Music

DJ Spooky with Kronos Quartet: Rebirth of a Nation

Did you ever get the urge to "remix" a movie? One that just really stuck in your craw like nothing else? DJ Spooky lives out an artistic wet dream on Rebirth of a Nation.


DJ Spooky with Kronos Quartet

Rebirth of a Nation

Label: Cantaloupe
Release Date: 2015-08-28
Label website
Artist website
Amazon
iTunes

Paul D. Miller, known to the world as DJ Spooky That Subliminal Kid or just DJ Spooky, is taking a rather novel idea and applying to an unfortunate cultural touchstone, one that stretches all the way back to the start of modern cinema. Rebirth of a Nation is Spooky applying his DJ skills to D.W. Griffith's notorious film The Birth of a Nation by manipulating how the story unfolds. If a song can be remixed, then why not a movie? And why not a movie that, debatably speaking, could use a fresh reinterpretation? Not only did DJ Spooky get a chance to screw around with the infamous film itself, he also composed a score to go along with the remix. Commissioned back in 2004 by the Lincoln Center Festival, the Spoleto Festival USA, Weiner Festwochen, and the Festival d'automne a Paris, DJ Spooky and the Kronos Quartet are now releasing a recorded version of Rebirth of a Nation. It's a work that is as striking as its backstory promises. It haunts the corners of your mind the way the original film did. And with any luck, it will strike a chord for racial harmony as loudly as the original film's unnecessary clatter of discordance.

 

Until the eminent release of this album, I had never watched The Birth of a Nation. I had the opportunity to -- I was living in a house where a VHS copy was sitting on the bottom shelf of a room with a TV and a VCR yet I did not watch it. In the back of my mind I must have thought that watching it would suddenly place me in the camp of insensitive clods whose ethnocentricity knew no bounds. I finally decided to watch it recently and even the film's reputation of merely being "controversial" didn't prepare me for the flabbergasting, borderline-hilarious, and unabashedly offensive retelling of post-Civil War Southern reconstruction. If you haven't had the "privilege" to see this historical film, I'll just tell you that it's all backwards. Anyone who managed to stay awake for the majority of a cursory course in American history can tell you that Southern reconstruction is grossly misappropriated here. A white actor in black face chasing a terrified Southern white women off a cliff -- it all seems like a bizarre joke.

Yet to director D.W. Griffith, author Thomas Dixon, Jr., and President Woodrow Wilson, this was the stuff of serious academia. Dixon wrote a novel portraying the southern white men as victims in desperate need of the Klu Klux Klan to protect them from unruly black mobs. Griffith subscribed to this notion and Wilson, hosting a White House screening, perpetuated it. The film's release stirred an outcry, cementing its popularity with the public. Relations between whites and blacks in America took another significant step backwards. You might even be able to make the case that, had The Birth of a Nation never been made, race relations in our society would have improved sooner and quicker overall. We may never know for sure. I recently read that Martin Luther's widespread distribution of The Ninety-Five Theses led to a perpetual state of war across Europe, meaning that we can play the "What if?" game all day and yet we may never arrive at anything conclusive. We do know that The Birth of a Nation was a lightning rod for a time and place in history that was already in the throes of volatile aftershocks. Footage of D.W. Girrifth sharing a smoke in a friend's parlor finds him factually defending the film, even reaching into the bible to bolster his case: "As Pontius Pilate said, 'Truth? What is truth?'" Well, it isn't The Birth of a Nation.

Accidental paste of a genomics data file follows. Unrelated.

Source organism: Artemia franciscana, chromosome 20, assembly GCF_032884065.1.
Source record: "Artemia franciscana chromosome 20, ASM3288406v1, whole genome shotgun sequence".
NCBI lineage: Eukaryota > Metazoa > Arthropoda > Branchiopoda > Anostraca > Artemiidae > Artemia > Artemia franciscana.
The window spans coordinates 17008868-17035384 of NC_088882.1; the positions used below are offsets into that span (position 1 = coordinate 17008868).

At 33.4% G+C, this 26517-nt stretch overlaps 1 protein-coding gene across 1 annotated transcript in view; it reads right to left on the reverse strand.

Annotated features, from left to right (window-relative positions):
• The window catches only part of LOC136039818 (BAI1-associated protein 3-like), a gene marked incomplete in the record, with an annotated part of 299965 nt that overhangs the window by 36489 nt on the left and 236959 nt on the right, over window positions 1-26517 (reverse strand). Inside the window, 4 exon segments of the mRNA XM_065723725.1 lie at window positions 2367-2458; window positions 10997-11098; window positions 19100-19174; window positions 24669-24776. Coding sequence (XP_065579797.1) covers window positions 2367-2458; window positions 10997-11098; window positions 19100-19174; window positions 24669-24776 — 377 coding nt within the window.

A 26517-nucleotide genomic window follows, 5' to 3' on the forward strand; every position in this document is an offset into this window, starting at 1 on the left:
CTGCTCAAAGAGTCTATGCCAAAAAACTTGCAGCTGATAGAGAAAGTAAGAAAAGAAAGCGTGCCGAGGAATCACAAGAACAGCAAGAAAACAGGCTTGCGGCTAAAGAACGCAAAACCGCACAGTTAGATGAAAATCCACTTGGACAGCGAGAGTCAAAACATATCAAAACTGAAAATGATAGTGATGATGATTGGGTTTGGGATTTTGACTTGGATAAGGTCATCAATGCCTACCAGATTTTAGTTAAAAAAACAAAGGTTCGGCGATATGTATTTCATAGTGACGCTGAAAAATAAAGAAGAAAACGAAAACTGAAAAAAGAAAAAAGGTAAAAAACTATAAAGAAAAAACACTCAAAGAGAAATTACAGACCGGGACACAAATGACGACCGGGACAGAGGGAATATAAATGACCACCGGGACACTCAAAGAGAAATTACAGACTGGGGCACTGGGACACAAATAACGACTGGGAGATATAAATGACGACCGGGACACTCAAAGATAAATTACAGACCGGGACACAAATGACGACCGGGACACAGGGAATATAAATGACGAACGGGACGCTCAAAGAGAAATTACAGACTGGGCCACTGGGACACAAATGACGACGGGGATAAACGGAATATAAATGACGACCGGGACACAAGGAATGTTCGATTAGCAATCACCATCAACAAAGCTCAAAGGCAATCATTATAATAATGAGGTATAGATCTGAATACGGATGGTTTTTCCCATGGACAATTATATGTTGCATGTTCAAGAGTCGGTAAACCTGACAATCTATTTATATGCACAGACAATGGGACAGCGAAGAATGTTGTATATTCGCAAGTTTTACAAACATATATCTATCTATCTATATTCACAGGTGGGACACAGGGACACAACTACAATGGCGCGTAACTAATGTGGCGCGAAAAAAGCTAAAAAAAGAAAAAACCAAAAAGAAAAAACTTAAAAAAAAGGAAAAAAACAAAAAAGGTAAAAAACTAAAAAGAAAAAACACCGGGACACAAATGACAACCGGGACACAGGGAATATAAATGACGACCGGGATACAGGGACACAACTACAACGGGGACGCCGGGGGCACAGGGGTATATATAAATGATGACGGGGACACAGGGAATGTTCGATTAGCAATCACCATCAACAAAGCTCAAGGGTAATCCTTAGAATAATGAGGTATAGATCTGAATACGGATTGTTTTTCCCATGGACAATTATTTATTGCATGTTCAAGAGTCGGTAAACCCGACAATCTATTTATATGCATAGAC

The original film is three hours long, but DJ Spooky sliced and diced it to fit his 79-minute score. Just from gleaning over the song titles you see that a shade is drawn over the remix, building it from the ground up as a dark work: "North Isn't South", "A Nation Divided", "The Broken Compass", "Dixie as Anti-Utopia". The 90-second introduction throws all the electronic music cards on the table, the mood futuristic yet ambiguous. Less than a minute into the album's second track and you know that this isn't going to be a cheerful work. The nature of the music itself is evenly split between the string quartet and the laptop with the occasional harmonica marking a change in the wind. It's no surprise that the Kronos Quartet are up to the challenge of playing this morose music along to dismally-programmed trip-hop beats. David Harrington has certainly sawed along to stranger things for the past 30-odd years.

 

DJ Spooky relies on the usual techniques of soundtrack work such as repetition and the revisitation of themes, but he doesn't use them as just a couple of crutches. The themes are sticky and haunting and the repetition amplifies the tension. "North Isn't South" is a good case-in-point. While a synthesizer cycles through a minor key ostinato in a variety of keys, the Kronos ensemble sustains their overhead notes indefinitely. With or without visuals, it's a stunning piece of music. Nailing the score to any particular genre is as tricky as classifying DJ Spooky's entire career. While "Gettysburg Requiem" borrows from modern classical, "The Most Dangerous Woman in America" sounds like it could be handed over to Massive Attack without anyone batting an eye. The strings and harmonica give off very faint signals of old-timey forms with enough production overcast to obfuscate any recognizable origins.